Something nasty by the footpath

On a sunny Sunday afternoon hubby and I enjoyed a fairly long walk along part of the Cumbrian Coastal Path/Coast to Coast walk on what is known as the Colourful Coast. Descending into Fleswick Bay I stopped to take some photos for #wildflowerhour on Twitter. Hubby noticed a pool of water with tadpoles swimming in it (in August!) and nearby was a colourful item, which was a potential hazard to livestock and wildlife.

Balloon on sandstone rock
Balloon on sandstone rock

I hadn’t thought to take a bag for collecting litter, but I realised that the synthetic ribbons (unlikely to be biodegradable) could be attached to the outside of my small backpack, leaving my hands free for photography.

Balloon releases are popular in this area to mark happy and sad occasions. Partly because some balloons are marketed as biodegradable many people are unaware of the hazards they pose to creatures. It is possible that the balloon we found was biodegradable. It had become sticky. Hubby used the tip of a walking pole to detach it from the sandstone rock it was on. The white plastic and the ribbons would have taken an indefinite time to decompose. There is no saying where they might have ended up. Probably it would have been in the sea as the path becomes a stream after heavy rain. The flowing water might have washed the plastic into the bay. A high tide could have taken it out to sea. I put it in a bin at St Bees beach. It will end up in landfill, where it remains a potential hazard, although it will be buried.

How long is it going to take before balloons are consigned to history like celluloid dolls?

Near to where the balloon was found cattle were grazing in a field. The nearby beach is a secluded beauty spot. The coast is managed by the National Trust and Cumbria County Council. A number of improvements have been made since the last time we walked so far along the path, which is popular with local people and visitors. An earlier walk is described here.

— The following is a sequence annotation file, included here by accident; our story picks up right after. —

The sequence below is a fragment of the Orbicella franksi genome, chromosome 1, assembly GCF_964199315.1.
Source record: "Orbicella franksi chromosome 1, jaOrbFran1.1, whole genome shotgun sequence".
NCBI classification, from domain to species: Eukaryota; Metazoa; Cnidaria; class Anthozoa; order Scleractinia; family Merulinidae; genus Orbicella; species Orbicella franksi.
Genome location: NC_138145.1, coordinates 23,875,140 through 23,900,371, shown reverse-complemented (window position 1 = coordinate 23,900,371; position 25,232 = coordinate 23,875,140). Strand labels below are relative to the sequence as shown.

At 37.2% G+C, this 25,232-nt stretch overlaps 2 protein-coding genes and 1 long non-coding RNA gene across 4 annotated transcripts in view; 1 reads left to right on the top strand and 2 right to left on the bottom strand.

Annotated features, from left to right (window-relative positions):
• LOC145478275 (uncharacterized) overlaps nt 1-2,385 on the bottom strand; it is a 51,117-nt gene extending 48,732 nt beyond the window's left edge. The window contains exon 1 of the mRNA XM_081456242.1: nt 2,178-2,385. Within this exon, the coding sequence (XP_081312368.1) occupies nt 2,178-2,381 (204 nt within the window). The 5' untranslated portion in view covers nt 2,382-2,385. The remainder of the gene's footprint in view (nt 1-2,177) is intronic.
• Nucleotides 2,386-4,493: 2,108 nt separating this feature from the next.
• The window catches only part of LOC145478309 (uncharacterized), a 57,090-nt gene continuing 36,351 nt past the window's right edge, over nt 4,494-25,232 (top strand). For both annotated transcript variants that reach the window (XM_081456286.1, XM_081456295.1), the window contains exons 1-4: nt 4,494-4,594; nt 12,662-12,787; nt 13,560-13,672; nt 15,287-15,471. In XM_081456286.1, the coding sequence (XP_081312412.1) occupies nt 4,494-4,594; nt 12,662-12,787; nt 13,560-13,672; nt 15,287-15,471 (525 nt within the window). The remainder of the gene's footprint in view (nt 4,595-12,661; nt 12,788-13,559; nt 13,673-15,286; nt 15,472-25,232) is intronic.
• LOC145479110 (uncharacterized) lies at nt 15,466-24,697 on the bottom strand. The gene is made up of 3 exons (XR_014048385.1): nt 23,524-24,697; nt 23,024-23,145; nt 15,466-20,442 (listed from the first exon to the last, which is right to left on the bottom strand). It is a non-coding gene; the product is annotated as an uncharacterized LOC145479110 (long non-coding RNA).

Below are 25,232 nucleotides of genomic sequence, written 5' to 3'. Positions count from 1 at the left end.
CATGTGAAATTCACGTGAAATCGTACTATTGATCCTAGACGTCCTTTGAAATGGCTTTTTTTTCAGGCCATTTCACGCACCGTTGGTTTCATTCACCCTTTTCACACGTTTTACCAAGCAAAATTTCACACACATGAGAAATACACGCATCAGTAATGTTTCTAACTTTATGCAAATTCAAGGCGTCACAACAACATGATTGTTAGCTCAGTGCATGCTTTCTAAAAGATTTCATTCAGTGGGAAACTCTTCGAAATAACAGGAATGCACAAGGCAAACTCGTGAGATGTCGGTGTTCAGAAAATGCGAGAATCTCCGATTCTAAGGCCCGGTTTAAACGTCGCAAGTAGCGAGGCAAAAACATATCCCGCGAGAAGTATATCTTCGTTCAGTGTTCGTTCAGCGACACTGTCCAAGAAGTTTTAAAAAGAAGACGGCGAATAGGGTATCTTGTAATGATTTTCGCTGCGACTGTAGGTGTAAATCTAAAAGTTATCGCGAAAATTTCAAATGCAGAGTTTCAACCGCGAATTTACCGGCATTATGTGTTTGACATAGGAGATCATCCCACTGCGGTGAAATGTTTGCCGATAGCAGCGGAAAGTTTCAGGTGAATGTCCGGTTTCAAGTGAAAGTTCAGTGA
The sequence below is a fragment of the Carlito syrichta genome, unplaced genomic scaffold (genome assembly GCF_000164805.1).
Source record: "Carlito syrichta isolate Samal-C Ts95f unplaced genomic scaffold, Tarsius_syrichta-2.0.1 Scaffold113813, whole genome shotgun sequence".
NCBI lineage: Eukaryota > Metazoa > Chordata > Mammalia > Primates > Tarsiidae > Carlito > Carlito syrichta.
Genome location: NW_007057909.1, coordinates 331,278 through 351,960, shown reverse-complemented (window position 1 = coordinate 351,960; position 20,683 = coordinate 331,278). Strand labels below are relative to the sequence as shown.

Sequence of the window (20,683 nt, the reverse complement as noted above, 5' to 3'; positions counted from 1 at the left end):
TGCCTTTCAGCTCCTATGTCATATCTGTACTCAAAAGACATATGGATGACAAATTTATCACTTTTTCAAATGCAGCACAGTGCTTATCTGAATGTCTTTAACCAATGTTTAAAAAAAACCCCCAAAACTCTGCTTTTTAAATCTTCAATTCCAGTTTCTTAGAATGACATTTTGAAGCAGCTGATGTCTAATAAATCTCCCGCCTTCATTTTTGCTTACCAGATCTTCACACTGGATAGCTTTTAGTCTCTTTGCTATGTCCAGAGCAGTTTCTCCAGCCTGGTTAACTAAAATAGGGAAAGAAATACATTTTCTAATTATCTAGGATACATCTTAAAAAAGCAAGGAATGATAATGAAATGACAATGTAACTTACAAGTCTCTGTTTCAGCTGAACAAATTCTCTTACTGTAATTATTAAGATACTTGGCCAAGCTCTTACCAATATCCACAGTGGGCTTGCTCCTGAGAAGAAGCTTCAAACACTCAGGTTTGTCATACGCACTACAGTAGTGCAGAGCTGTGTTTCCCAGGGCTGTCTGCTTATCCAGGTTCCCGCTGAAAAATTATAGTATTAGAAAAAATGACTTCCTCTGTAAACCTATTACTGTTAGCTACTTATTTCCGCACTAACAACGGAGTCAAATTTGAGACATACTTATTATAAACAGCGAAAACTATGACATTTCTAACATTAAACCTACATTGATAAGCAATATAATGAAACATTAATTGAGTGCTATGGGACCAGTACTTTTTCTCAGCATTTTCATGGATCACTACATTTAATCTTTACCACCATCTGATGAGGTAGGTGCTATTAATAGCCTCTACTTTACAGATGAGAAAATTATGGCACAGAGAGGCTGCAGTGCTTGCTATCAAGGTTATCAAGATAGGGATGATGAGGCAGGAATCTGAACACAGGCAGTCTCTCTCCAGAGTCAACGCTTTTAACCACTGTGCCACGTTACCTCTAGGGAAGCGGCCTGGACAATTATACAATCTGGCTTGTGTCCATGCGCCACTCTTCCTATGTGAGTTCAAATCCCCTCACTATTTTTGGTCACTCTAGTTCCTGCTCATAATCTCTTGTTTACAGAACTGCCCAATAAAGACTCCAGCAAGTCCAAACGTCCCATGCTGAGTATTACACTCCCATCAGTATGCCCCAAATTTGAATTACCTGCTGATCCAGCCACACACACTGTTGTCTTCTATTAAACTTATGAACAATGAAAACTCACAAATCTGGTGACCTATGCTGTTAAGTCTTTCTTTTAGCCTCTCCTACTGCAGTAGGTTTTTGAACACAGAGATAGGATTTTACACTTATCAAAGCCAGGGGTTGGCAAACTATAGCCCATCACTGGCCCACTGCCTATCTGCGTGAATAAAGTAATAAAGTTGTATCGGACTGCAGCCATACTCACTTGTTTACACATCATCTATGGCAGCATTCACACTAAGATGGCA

Here are some more attractive photos. The final one has more evidence of the thoughtlessness of people. Please respect the countryside. Take your litter home and take care not to start fires. And please, please, PLEASE do not release balloons or lanterns!

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A favourite place

This week the photo challenge from the Daily Post is for a favourite place.

A stormy sky at low tide
A stormy sky at low tide

One of my favourite places is a beach. I enjoy walking along it in all seasons. The photo is from a windy day in January. As I have only visited the foreshore at high tide in the last few weeks, I am feeling quite deprived!

Battered beach and crumbling cliffs

The effects of the elements on the man-made and natural scenery at the beach are an obvious interpretation of the theme of this challenge from Krista and the Daily Post

The breakwaters or groynes take a battering, which helps protect the beach. Without the groynes the shingle would move farther. Pebbles still reach the foreshore. The cliffs are being eroded by waves and weather.

A large number of people braved the cold on New Year’s Day to raise money for the RNLI (whose volunteers were there to keep them safe) and other charities.